(Or for just a cool-looking light backpack, try: LEvertigo 21)
It may not take the notes for you, but Livescribe’s Echo smartpen does just about everything else. The pen includes a voice recorder with up to 8GB of storage capability and includes neat little trick — just tap a word of your notes to replay the corresponding audio snippet of that moment of the lecture. With an infrared sensor that senses the tiny dots on the Livescribe notebook paper to use as reference points, it’s more magic wand than pen. After the lecture, simply connect the pen to your computer using a USB cord, and the accompanying software (Windows and Mac OS X) uploads handwritten notes exactly as they appeared in your notebook. The Livescribe Desktop application then organizes notes — even converting simultaneous note taking and recording into “pencasts” that highlight words in synchronization with audio when played.
Need a higher-quality caffeine fix than the muddy brew your cafeteria or local coffee house serves up? Handpresso Wild might just scratch that java itch. A handheld espresso maker, the Handpresso Wild only requires boiling water and any E.S.E. Pod, (think of them as espresso tag bags) found in most grocery stores or coffee houses. You can order these from Starbucks. Easy to use and you can get creative with your own flavors.
Dropbox protects your digital files from crashed hard drives, frozen computers, and misplaced flash drives. As PCWorld.com notes, the cloud-based service easily syncs documents, photos, and videos across multiple systems, moving them from laptop to smartphone to iPad without so much as a single wire or USB cord. Access uploaded files — free for up to 2 GB of storage — from any computer or Android device. You can get more storage space, but it’ll cost you: 50 GB costs $9.99 a month and 100 GB costs $19.99 a month.
And the goofy:
Does this need an explanation? Just, awesome.
Hours of typing produces sore wrists – and hopefully that final paper. Ease that tension with Hammacher Schlemmer’s Forearm Pain Relief Massager. The compact massager was invented by a licensed massage therapist.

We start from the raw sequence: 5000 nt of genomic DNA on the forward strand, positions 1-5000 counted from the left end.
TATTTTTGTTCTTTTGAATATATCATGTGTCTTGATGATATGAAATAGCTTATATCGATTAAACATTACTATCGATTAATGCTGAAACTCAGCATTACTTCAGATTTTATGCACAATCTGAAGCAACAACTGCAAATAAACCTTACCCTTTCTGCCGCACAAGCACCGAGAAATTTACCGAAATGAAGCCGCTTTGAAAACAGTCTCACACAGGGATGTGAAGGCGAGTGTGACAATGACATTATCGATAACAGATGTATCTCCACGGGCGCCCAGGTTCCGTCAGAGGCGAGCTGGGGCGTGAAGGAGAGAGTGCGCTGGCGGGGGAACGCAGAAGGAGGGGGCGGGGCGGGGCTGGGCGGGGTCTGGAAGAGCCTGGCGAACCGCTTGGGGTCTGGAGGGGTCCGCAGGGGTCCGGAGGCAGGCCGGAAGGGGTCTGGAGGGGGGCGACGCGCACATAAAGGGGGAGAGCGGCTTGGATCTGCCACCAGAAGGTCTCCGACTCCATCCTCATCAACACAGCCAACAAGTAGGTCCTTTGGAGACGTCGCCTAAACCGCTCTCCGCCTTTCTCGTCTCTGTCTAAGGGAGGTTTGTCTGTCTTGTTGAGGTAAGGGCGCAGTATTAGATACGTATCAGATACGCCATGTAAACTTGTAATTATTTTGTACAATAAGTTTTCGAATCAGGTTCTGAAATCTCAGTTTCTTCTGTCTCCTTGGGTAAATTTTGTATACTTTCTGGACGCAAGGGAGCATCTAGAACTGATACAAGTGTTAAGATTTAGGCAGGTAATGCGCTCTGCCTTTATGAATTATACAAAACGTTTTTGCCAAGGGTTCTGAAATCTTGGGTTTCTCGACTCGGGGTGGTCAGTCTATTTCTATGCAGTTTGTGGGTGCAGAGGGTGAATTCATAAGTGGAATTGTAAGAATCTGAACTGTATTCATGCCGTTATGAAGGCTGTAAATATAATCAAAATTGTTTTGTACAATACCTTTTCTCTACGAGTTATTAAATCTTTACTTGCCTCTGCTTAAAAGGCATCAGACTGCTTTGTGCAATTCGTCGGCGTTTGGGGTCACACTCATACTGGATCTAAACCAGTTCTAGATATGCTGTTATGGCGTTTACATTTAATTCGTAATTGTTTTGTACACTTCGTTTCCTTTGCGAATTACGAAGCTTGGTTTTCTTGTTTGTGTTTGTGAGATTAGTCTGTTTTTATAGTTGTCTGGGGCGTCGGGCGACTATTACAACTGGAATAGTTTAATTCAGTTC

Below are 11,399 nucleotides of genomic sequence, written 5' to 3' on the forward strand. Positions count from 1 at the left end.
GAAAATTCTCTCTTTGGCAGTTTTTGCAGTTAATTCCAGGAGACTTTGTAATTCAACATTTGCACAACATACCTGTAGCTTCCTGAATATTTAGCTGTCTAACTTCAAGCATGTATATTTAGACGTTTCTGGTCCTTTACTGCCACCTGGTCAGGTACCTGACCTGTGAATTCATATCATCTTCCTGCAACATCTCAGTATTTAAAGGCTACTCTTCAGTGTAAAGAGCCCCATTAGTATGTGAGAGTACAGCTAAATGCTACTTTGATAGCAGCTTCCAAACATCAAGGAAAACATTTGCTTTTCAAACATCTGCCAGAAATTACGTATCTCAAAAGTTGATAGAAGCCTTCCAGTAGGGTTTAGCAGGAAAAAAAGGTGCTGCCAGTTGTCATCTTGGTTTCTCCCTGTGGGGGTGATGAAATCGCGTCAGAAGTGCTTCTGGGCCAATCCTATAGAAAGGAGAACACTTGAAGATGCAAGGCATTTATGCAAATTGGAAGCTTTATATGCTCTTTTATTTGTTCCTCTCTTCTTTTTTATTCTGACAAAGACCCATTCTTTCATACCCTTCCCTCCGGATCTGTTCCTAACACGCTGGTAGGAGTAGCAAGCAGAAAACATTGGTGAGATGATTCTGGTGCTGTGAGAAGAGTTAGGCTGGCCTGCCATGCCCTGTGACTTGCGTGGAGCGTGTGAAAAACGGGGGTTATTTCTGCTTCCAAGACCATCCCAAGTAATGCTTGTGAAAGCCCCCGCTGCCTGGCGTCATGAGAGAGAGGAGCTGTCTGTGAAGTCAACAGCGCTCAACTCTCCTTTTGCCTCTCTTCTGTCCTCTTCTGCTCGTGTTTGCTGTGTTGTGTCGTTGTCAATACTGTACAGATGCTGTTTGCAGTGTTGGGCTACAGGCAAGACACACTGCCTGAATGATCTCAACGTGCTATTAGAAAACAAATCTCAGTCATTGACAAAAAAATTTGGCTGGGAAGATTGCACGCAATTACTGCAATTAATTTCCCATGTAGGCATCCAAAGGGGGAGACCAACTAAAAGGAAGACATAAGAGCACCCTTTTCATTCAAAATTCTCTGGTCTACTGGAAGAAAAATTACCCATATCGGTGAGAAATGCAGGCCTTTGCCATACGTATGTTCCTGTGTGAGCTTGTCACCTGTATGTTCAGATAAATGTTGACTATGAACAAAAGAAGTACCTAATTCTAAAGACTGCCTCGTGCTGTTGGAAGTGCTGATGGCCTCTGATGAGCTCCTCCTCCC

Now, go out! Have a good school year,
and happy consumerism to you all!
There is a wealth of professional advice, tips, tricks, and training for how to search for an internship of your choice, how to prep for that humbling first interview, and also how to secure and accept the final offer.
But how do you actually start the internship?
I started my internship on May 14th, and bright-eyed and bushy-tailed I walked into my new manager’s office and expected… what? What did I expect from this position? Yes, we spoke on the phone about the projects I would be undertaking, but nothing can be verbalized about how to fit into an organization. Especially when your term is a quick three months. How do you integrate yourself into the culture of an organization quickly, effectively, and smoothly such that you (and the host company) both benefit from the engagement?
It’s all about planning. Coming into that first meeting you need to have a plan. The following is a list of steps to take for day-one as MBA Intern:
- Treat your first day as an extended interview. Wear your most comfortable and conservative suit until you get to know the work environment.
- Understand what is expected of you. Ask ahead of time what projects you’ll be working on. Hopefully, you’ve signed an agreement of sorts that specifies what the host organization expects of you. This will give you some fodder to ask questions pertaining to these projects.
- Ask questions. Remember that every workplace has its own way of doing things, and it’s easier to ask how things have been done before than start the work over again from scratch.
- Be innovative. If the questions you’ve asked shed light on the fact that the way things have been done in actuality aren’t effective, do something about it. Create something new. These type of volunteer projects will help you get noticed, but don’t neglect any assigned work.
- Smile a lot and be friendly. Get to know your co-workers and what their interests are.
- Use your lunch hours to get together with your current co-workers, although it may be tempting to meet up with your former ones or classmates.
- Pay attention to the grapevine, but don’t contribute to it. You don’t want to gain a reputation as a gossip monger.
- Don’t complain about your boss, your office mate, any co-workers, or your previous job.
- Continue to arrive early and don’t rush out the door at the end of the day.
- Keep a positive attitude and an open mind. Your life has changed and it will take getting used to.
Starting a new role – even an internship – can cause a lot of stress. You’ll make it harder on yourself if you try to do everything on the first day. Spend plenty of time getting to know your new culture. Your manager doesn’t expect you to create full value for the company during your first week, so take it slowly. Have a plan, and revisit the plan daily to keep you on track to get out of the experience what you originally planned for. Try to focus on a few small victories that will help you establish credibility and visibility within the organization.
Remember that an internship is a learning experience. Test the waters and determine what the best way is to integrate into a new company. You’ll need to know this after the end of your MBA program, so what better place and time to start but now!